Starship and Super Heavy on the Pad at Starbase. Credits: SpaceX

FAA Clears SpaceX for Third Starship Flight

The FAA has authorized SpaceX for the third Starship orbital flight attempt, currently set to launch as soon as March 14th

The Federal Aviation Administration (FAA) has officially given clearance to SpaceX for the much-anticipated third orbital launch attempt of its Starship rocket. This announcement comes after SpaceX anticipated the planned attempt just days ago.

In a statement released on March 13 by the FAA, the agency confirmed that SpaceX “met all safety, environmental, policy and financial responsibility requirements, the license applies to all phases of the proposed OFT-3 operation.”

Starship and Super Heavy on the Pad at Starbase. Credits: SpaceX
Starship and Super Heavy on the Pad at Starbase. Credits: SpaceX

A 110-minute launch window is set to commence at 7 a.m. CT, or 12:00 UTC. SpaceX is planning to livestream the Starship launch, as always. The live webcast will begin approximately 30 minutes before liftoff on the company’s X official account.

The FAA previously announced the conclusion of its investigation into the incident involving Starship’s Second Test Flight (OTF-2), which occurred on November 18, 2023.


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License acquired, rocket ready

In recent weeks, SpaceX has undertaken pre-launch preparations, including a successful full Wet Dress Rehearsal.

Notably, SpaceX filled Starship and Super Heavy with over 10 million pounds of liquid methane and liquid oxygen in approximately 45 minutes, a significant improvement over the previous ~90 minutes.

Additionally, in the morning of March 8th, the flight termination system team was spotted while approaching the vehicles on the pad, indicating an imminent installation of the explosives.

Building on the foundation laid by previous missions, SpaceX’s third Starship flight aims to achieve new milestones, that the company shared on its website along with the confirmation of the attempt.

Among the key objectives for this mission is the opening and closing of Starship’s payload door while coasting after engine cutoff. This critical maneuver represents a significant step forward in demonstrating the versatility and functionality of the rocket platform to release actual payload.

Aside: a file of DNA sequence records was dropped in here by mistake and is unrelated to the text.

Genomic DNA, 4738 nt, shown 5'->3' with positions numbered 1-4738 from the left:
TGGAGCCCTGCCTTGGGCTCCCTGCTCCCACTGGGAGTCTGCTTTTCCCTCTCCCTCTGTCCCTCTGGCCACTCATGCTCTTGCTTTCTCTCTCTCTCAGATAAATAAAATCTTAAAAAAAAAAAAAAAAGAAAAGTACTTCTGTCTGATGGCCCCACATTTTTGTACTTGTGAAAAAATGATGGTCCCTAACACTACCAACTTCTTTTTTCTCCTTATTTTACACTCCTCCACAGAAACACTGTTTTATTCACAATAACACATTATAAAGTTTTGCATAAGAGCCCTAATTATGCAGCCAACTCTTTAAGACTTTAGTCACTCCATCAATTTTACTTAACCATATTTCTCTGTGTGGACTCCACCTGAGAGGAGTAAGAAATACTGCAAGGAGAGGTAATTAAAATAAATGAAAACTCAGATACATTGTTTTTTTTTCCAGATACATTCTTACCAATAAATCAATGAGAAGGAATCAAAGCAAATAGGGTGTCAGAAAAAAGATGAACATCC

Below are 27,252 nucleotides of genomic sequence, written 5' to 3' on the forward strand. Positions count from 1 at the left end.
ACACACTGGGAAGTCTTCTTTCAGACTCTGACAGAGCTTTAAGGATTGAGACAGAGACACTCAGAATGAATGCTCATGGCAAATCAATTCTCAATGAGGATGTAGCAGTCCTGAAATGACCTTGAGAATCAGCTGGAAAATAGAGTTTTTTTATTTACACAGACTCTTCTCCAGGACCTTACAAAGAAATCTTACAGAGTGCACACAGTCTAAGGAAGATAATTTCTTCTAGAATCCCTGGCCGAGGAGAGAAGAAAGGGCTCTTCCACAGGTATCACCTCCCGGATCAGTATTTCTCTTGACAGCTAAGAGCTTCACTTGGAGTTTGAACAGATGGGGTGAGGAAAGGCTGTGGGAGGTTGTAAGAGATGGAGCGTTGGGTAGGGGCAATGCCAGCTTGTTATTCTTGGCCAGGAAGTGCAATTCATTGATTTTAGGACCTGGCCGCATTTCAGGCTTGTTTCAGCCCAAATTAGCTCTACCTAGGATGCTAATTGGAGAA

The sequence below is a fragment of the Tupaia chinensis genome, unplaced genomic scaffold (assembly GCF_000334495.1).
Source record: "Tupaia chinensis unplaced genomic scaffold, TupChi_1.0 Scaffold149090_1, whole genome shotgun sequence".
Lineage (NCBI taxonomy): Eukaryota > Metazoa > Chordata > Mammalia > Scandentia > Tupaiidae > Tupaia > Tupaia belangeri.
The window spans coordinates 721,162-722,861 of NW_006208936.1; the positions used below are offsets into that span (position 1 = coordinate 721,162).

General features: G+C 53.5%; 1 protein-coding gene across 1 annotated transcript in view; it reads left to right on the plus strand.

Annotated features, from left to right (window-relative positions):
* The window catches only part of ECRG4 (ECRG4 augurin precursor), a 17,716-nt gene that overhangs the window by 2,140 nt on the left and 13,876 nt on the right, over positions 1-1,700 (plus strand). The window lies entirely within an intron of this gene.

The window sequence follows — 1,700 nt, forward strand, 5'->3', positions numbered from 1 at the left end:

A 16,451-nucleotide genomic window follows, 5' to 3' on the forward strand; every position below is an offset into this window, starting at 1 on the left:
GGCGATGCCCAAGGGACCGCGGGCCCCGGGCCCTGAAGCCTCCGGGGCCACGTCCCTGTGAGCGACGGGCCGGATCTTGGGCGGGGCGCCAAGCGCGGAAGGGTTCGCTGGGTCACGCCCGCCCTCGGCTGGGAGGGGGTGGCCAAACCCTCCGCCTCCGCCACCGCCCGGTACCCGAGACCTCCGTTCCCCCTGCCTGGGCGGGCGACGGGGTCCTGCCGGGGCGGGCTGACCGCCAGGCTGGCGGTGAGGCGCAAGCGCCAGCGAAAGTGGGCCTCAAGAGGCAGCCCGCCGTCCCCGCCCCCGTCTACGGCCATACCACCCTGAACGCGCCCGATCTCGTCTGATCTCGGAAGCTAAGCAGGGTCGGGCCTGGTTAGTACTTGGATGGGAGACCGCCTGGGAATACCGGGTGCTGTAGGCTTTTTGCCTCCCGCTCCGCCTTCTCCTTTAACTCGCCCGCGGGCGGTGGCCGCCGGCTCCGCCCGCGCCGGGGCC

SpaceX's Super Heavy booster and Starship rocket undergoing a countdown rehearsal, ahead of the third test flight, at the Starbase Launch Complex in Texas. Credits: SpaceX
SpaceX’s Super Heavy booster and Starship rocket undergoing a countdown rehearsal, ahead of the third test flight, at the Starbase Launch Complex in Texas. Credits: SpaceX

Additionally, SpaceX aims to conduct a propellant transfer demonstration during the upper stage’s coast phase, a critical milestones that will unlock a more complex testing of a full-scale in-orbit propellant transfer. This demonstration also lays the groundwork for SpaceX’s plans in NASA’s Artemis Program, which will depend from this capability to refuel Starship in LEO.

Another aspects of this mission is the planned re-light of a Raptor engine while in space, a feat never before attempted in the Starship program. Furthermore, SpaceX hopes to conclude the mission with the execution of a controlled reentry of the Starship upper stage, with a splashdown targeted in the Indian Ocean.

Lastly, the company also hopes to bring the booster to a safe, controlled, vertical splashdown in the Gulf Of Mexico.


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Edoardo Giammarino

Edoardo Giammarino

Co-Founder & Administrator. Drummer and Red Cross Volunteer, born in 1997. I like analog photography and videomaking. Firmly music-addicted.

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